It therefore appears that the trial court was in error as a matter of law when it declared in granting the directed verdict that Mrs. Treadwell had no obligation to watch out for the traffic going north, the direction in which defendant Slade was driving.
Moreover, there was evidence in the record which would have allowed the jury to conclude, had it been given the chance, that Mrs. Treadwell failed to keep the required lookout. Upon examination Mrs. Treadwell herself testified as follows:
"Q. And you never did see this vehicle, Slade vehicle?
A. I glanced it when she yelled, I looked and saw it and turned my wheel like that.
Q. But until she yelled, you had not seen it?
A. No, because I was watching the light." (Emphasis added.)
Other evidence in the record indicated that no obstruction existed which would have prevented Mrs. Treadwell from seeing the Slade vehicle had she looked in the direction of those vehicles approaching from the north. This testimony was sufficient to raise a jury question as to whether or not Mrs. Treadwell breached her duty to keep a proper lookout as she approached the intersection. It was up to the jury to decide whether Mrs. Treadwell saw or in the exercise of due care should have seen the Slade vehicle in time to avoid the collision. Kiner v. Northcutt, 10 Cir. 1970, 424 F.2d 222; Gates v. Green, Miss. 1968, 214 So.2d 828; Tippit v. Hunter, Miss. 1967, 205 So.2d 267; Jobron v. Whatley, supra; Hawkins v. Hillman, Miss. 1963, 245 Miss. 385, 149 So.2d 17. As the Mississippi Supreme Court said in Tippit v. Hunter, supra:
"* * * The driver of an automobile is chargeable with knowledge of all conditions which would be obtainable by the reasonable exercise of his faculties. It is his duty to see that which is in plain view or open and apparent and to take notice of obvious dangers. He must be regarded as having seen what he would have necessarily seen had he been looking, and if an automobile driver fails to reasonably observe that which was apparent and within clear view, the jury can reasonably determine from the circumstances that he was not keeping a proper lookout." 205 So.2d at 271 (citations omitted — emphasis added).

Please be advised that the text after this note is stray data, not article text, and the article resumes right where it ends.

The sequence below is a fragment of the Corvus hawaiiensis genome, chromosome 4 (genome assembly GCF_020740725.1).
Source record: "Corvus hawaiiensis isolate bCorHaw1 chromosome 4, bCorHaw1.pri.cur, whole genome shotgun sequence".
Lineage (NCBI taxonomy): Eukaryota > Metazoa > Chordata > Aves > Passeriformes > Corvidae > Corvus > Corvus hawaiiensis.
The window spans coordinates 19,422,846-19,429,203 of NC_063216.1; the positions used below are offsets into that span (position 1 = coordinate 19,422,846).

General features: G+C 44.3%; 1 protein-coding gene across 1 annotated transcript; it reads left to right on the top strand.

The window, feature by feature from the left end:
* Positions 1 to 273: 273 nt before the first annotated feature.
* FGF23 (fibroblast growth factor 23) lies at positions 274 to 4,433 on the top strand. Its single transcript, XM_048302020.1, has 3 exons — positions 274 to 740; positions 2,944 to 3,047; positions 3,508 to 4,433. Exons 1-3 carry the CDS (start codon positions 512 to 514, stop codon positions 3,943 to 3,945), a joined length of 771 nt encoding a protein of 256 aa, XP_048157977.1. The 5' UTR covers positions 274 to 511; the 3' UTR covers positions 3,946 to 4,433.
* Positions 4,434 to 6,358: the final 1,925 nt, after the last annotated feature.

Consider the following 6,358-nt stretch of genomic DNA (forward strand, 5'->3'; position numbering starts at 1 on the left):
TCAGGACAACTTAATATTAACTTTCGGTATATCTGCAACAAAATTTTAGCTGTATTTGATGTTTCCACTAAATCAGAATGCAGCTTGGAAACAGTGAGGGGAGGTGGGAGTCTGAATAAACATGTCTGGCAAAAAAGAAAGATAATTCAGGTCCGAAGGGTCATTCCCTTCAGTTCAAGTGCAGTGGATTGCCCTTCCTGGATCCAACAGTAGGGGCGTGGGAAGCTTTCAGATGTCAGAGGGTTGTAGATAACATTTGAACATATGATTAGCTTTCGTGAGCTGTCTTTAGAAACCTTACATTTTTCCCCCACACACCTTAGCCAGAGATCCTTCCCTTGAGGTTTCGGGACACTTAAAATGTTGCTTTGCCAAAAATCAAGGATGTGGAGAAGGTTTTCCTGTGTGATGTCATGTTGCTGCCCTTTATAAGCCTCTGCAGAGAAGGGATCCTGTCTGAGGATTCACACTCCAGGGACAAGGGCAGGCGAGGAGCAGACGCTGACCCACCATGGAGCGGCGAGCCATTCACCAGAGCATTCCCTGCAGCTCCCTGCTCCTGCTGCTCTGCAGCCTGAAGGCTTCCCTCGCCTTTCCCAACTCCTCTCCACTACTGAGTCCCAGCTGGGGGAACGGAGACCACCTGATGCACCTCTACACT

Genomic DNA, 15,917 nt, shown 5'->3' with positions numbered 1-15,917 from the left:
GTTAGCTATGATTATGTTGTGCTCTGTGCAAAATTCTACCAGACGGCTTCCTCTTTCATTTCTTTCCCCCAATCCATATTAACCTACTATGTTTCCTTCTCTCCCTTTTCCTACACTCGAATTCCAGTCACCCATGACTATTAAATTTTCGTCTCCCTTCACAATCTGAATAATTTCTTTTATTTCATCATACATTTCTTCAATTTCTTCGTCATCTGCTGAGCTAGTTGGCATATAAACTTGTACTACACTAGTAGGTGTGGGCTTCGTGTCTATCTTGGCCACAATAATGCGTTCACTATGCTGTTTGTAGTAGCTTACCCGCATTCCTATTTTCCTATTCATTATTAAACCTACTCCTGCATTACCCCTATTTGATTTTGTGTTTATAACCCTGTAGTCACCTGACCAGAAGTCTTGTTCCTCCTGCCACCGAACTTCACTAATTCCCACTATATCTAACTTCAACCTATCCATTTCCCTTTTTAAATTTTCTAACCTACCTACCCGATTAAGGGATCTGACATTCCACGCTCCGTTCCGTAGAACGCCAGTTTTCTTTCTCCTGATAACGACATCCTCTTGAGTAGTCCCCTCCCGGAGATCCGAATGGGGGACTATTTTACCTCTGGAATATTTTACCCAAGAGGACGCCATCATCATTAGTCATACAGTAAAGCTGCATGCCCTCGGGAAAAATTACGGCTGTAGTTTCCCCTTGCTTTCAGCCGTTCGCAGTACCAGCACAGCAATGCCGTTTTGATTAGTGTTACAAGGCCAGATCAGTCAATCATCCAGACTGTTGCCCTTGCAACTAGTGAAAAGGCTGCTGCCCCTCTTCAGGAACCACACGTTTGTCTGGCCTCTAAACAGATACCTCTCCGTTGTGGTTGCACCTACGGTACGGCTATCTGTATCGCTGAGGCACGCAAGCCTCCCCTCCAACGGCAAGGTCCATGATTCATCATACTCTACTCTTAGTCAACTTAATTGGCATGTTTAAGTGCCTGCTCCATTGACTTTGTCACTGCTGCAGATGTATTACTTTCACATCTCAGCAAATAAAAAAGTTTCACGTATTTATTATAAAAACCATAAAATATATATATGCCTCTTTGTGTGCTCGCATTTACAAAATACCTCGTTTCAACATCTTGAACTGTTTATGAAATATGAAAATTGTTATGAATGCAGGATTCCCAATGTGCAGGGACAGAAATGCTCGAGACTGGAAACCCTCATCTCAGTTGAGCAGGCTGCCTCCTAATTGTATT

Under the circumstances, therefore, the trial court committed reversible error in directing a verdict for Mrs. Treadwell. There was evidence from which reasonable and fair minded men could have concluded that Mrs. Treadwell failed to keep a proper lookout and that her failure to do so contributed to the accident. The question therefore should have been submitted to the jury. Boeing Company v. Shipman, supra. We conclude that the judgment of the trial court exonerating defendant Treadwell must be reversed and a new trial granted so that plaintiff may obtain a proper jury determination concerning Mrs. Treadwell's responsibility for the accident.
Having determined that this case must be retried as to defendant Treadwell, our final problem concerns the proper treatment of defendant Slade at the retrial. After the court granted defendant Treadwell's motion for a directed verdict at the end of plaintiff's case in chief, the trial proceeded as to defendant Slade, who testified by way of deposition. It became apparent during Slade's testimony that his main defense was that the traffic light was green in his favor at the time the accident occurred. The jury apparently believed Slade's version of the facts and rendered a verdict in his favor. The question before us is whether or not Slade, who has once been exonerated of any responsibility for the collision by a jury, must again run the gauntlet of jury determination because of the trial court's error in directing a verdict for defendant Treadwell. We think that he must.
It is perfectly clear that this court has the power, under certain circumstances, to order a partial new trial as to one defendant and not as to the other. Rule 59(a), Fed.R.Civ.P. It is also clear, however, that partial new trials should not be resorted to unless no injustice would result. Gasoline Products Company v. Champlin Refining Company, 1931, 283 U.S. 494, 51 S.Ct. 513, 75 L.Ed. 1188; Washington Gaslight Co. v. Lansden, 1899, 172 U.S. 534, 19 S.Ct. 296, 43 L.Ed. 543; Korbut v. Keystone Shipping Company, 5 Cir. 1967, 380 F.2d 352; American Motorists Ins. Company v. Napoli, 5 Cir. 1948, 166 F.2d 24; Hiltz v. Atlantic Refining Company, 3 Cir. 1945, 151 F.2d 159; Albright v. McTighe, W.D.Tenn. 1892, 49 F. 817. The rule as stated by the Supreme Court is:
"Where the practice permits a partial new trial, it may not properly be resorted to unless it clearly appears that the issue to be retried is so distinct and separable from the others that a trial of it alone may be had without injustice. * * *" Gasoline Products Co. v. Champlin Refining Co., supra, 283 U.S. at 500, 51 S.Ct. at 505 (citations omitted).